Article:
We then use and to calculate charge current aswhere is short-channel effect mobility, is the channel width, is the subthreshold slope degradation, and is the channel length modulation.
Figure 5 shows the charging current network. Based on the charging current network, we can obtain total inversion capacitance by measuring gate charging current from AC simulation, as shown in Figure 6.
4. VLSI Application
To ensure the validity of the model for IC simulation, different types of circuit simulation including inverters and static random access memory (SRAM) are used for verification . Inverters are the basic circuit block for assessing CMOS technology. Figures 7 and 8 show the inverter DC and transient simulation using the GAA model, from which the intrinsic inverter speed can be extracted. The circuit simulation gives an insight to device performance very efficiently based on the physical DC I-V and charge models.
Figure 9 shows the circuit schematic of a 6-T SRAM. To analyze the hold static noise margin (SNM), the bit line (BL) and bit line bar (BLB) are biased at a high voltage (usually ) and word line (WL) is biased at low voltage. One may measure the difference in voltage between point Q and point QB. Because the word line is in the low voltage condition, the two pass-gate transistors on the sides are kept at off condition. The potential changes in BL and BLB do not influence the potentials at point Q and point QB. When analyzing the read static noise margin, a high voltage was given to WL to keep two transistors on two sides on. The BL and the BLB are also biased at a high voltage. One can measure the difference in voltage between point Q and point QB. An example of read and hold SNMs is shown in Figure 10 .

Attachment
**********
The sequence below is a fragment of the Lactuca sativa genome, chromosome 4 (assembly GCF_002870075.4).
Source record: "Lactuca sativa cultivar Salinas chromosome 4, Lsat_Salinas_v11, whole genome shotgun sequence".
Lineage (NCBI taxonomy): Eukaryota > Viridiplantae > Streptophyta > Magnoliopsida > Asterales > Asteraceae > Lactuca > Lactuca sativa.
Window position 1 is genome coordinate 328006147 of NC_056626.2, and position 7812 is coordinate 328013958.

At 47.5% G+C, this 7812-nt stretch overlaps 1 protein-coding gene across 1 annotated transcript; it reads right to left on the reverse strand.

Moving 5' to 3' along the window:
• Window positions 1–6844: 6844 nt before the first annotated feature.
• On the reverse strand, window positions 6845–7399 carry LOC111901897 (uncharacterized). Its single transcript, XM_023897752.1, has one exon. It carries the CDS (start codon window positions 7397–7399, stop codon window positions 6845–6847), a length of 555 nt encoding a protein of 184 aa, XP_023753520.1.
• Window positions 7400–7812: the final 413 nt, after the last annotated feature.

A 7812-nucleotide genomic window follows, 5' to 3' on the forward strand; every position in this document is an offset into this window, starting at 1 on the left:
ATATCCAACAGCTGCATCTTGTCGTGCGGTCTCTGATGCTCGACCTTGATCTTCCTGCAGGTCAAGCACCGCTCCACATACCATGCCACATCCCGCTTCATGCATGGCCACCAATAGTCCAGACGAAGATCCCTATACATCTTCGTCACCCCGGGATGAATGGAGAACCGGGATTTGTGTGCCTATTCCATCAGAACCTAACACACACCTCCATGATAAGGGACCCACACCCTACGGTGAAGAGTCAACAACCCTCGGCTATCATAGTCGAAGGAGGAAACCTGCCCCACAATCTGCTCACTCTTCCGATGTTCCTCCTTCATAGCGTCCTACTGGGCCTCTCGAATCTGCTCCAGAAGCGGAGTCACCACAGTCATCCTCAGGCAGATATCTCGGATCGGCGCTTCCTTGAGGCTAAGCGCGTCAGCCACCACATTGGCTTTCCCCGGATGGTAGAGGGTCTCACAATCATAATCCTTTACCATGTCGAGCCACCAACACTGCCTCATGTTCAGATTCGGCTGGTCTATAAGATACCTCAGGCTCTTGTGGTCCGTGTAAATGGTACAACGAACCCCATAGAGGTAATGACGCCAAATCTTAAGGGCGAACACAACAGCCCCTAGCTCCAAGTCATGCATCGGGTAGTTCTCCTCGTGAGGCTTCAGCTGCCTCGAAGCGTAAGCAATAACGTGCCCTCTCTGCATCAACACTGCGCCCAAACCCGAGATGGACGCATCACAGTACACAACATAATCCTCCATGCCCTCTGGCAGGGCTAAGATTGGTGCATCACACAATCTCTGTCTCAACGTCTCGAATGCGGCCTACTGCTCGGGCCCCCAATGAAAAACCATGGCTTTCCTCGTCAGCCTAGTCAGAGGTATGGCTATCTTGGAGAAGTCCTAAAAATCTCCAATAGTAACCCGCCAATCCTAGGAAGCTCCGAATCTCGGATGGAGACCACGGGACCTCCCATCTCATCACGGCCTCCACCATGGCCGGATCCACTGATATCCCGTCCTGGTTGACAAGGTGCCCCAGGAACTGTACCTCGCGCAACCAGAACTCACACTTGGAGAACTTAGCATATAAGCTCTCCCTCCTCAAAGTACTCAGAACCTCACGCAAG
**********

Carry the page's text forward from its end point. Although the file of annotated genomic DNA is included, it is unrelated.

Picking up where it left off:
Figure 11 shows the simulated static noise margin of the 6-T SRAM using the proposed GAA model. In the hold mode, two transistors on two sides are off, so the inputs in BL and BLB do not influence the potentials at point Q and point QB. Such SNM reflects the ideal voltage transfer characteristics of the inverter. However, in the read mode, two transistors on the sides conduct, so BL and BLB will influence the conditions at point Q and point QB. As can be seen, the read SNM region is much smaller than that of the read SNM region.
A generic and charge-based compact modeling approach applicable to both quadruple-gate and cylindrical-gate structures was proposed. The model can be used straightforwardly with physical parameters such as gate work function and structural parameters. The model is analytical and efficient enough for circuit applications.
Conflict of Interests
The authors declare that there is no conflict of interests regarding the publication of this paper.
The authors are grateful to the National Chip Implementation Center and National Center for High-Performance Computing for computational facilities. This work is supported in part by the Ministry of Science and Technology of Taiwan.